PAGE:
Eva van Emden (she/her), freelance editor

Certified copy editor and proofreader


September 27, 2011

What to put into a book proposal from Jennifer Worick and Kerry Colburn

At Red Pencil in the Woods last weekend I heard a great talk on how to write an effective book proposal from Jennifer Worick and Kerry Colburn of The Business of Books. Some of the key points were:

Why do you need to write a proposal?

A book proposal is like a business plan. It tells the publisher:
  • What your idea is
  • Why this idea is interesting and marketable
  • Why you are the right person to write this book
  • How the book can be marketed
Even if you are going to self-publish, the proposal helps you to focus your concept and find your readers.

The key parts of a proposal

Jen and Kerry recommend that you set out these main points. You can tailor the format for each publisher or agent’s specifications.
  1. Introduction: Explain and sell the general concept. Some good ways to begin are with a startling statement or statistic (75% of Americans . . .) or a question (What would you do if . . .).
  2. About the book: State the genre or category, e.g., where it will be shelved in the bookstore, and the format (hardcover, trade paperback, mass market paperback), dimensions, price range, etc.
  3. Competing titles: Get to know the section of the bookstore where your book will be shelved. Name four or five books in the same category and explain how your book is similar and where it is different. Focus on books that have been published in the last ten years, and any “category-killers.”
  4. About the author: What’s your connection to the material? What makes you easy to work with and marketable? Mention interesting achievements, past careers, and skills.
  5. Marketing: Present clippings and logs for any promotion you did for earlier books. Mention any events, seasonal tie-ins, or regional and historical connections that can be used to promote the book. Describe any social media platform that you can use to promote the book with giveaways, contests, etc.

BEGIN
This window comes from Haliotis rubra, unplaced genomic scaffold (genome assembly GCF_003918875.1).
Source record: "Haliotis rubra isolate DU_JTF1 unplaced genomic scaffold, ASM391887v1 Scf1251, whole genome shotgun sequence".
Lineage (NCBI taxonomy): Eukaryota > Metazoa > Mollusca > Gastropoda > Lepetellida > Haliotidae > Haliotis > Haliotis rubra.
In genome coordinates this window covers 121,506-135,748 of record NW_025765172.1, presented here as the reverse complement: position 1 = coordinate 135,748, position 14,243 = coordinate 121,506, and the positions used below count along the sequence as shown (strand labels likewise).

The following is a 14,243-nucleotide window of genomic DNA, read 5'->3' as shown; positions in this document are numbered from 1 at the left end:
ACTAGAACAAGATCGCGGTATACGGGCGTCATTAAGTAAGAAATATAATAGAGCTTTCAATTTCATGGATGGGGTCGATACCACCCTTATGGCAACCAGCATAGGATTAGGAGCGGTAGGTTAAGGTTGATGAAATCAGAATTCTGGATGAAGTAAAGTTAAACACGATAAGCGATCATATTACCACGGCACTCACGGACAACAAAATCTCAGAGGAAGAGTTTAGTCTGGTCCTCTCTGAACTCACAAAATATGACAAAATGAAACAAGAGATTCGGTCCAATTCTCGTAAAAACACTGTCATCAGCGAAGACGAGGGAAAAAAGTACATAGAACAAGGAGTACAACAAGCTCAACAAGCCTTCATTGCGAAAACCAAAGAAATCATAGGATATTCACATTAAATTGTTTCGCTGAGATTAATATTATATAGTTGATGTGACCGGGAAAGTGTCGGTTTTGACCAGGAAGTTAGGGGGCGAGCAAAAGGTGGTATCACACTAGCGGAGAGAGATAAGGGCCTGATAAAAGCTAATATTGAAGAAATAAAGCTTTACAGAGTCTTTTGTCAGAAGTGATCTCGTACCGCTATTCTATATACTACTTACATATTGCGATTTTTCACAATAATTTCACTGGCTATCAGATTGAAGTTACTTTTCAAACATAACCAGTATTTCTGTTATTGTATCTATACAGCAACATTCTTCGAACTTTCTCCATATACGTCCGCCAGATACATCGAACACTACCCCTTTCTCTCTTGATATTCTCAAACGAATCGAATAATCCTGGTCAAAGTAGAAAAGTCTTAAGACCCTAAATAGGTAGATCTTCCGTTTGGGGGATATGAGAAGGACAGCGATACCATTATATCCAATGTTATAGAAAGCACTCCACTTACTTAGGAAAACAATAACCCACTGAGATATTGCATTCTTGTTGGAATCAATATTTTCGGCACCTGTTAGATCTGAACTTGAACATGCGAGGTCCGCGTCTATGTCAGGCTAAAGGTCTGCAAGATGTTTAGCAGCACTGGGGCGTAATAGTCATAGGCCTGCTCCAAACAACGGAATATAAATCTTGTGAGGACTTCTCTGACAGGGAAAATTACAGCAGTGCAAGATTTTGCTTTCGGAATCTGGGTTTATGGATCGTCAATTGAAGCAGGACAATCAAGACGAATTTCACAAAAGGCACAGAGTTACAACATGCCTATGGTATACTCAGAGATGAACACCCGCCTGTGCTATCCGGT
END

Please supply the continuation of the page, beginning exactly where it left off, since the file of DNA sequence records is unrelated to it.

6. Outline: Show that you know what the structure of the book will be.
  7. Sample text: Depends what the publisher or agent requests, but usually the introduction and one chapter.
  8. Extra materials: Include material that supports your proposal. It might be clippings to illustrate trends that you described, more information about you, and even audio and video clips that show you giving interviews or doing demos from the book.

More information on writing proposals and query letters

September 12, 2011

The Artful Edit: On the Practice of Editing Yourself by Susan Bell

Book cover: The Artful Edit by Susan Bell

Be your own editor

You won’t always get the perfect editor for your book, and you can’t rely on editors having time to do all the work they’d like to. Be your own editor as much as you can.

Susan Bell’s The Artful Edit is a guide for writers to help them edit their own work and to get the most out of their collaboration with an editor. Bell considers different strategies for editing during the writing process and suggests ideas for getting a fresh view of your draft. She then deals with the nuts and bolts of what to look for when editing. Later in the book, she steps back to look at the role of editing in art by interviewing non-print artists about how editing has improved their work and looking at some famous writer–editor relationships.

The book contains a lot of practical advice and examples. There are checklists and exercises to help you focus on specifics. Bell quotes from letters between F. Scott Fitzgerald and his editor, Max Perkins, to show how they worked on The Great Gatsby and quotes passages from different drafts of the manuscript to show the changes they made.

Although the book has some concrete stylistic advice (remove excessive “be” verbs, watch out for redundancy), this is not a style guide. Read it if you’re interested in larger issues (intention, structure, theme) and if you’re interested in thoughts about the role of the editor in creative writing.

Be a mechanic, not a judge. When you edit, do not ask yourself: Do I like this? Ask instead: Does this compel me and can I follow it? If the answer is no, figure out why.

—Susan Bell, The Artful Edit

Tips for getting distance from your draft

From The Artful Edit

  • Read it aloud, with or without an audience
  • Print it in a different font
  • Read it in different surroundings
  • Take a long break: don’t look at the manuscript at all for a few weeks
  • Go through the manuscript with someone else
  • Hang the pages on a line or lay them out on the floor to help you visualize the flow and layout
  • Send it away: giving your manuscript to someone else can make you see it with new eyes

Reviewed from a library copy of the book.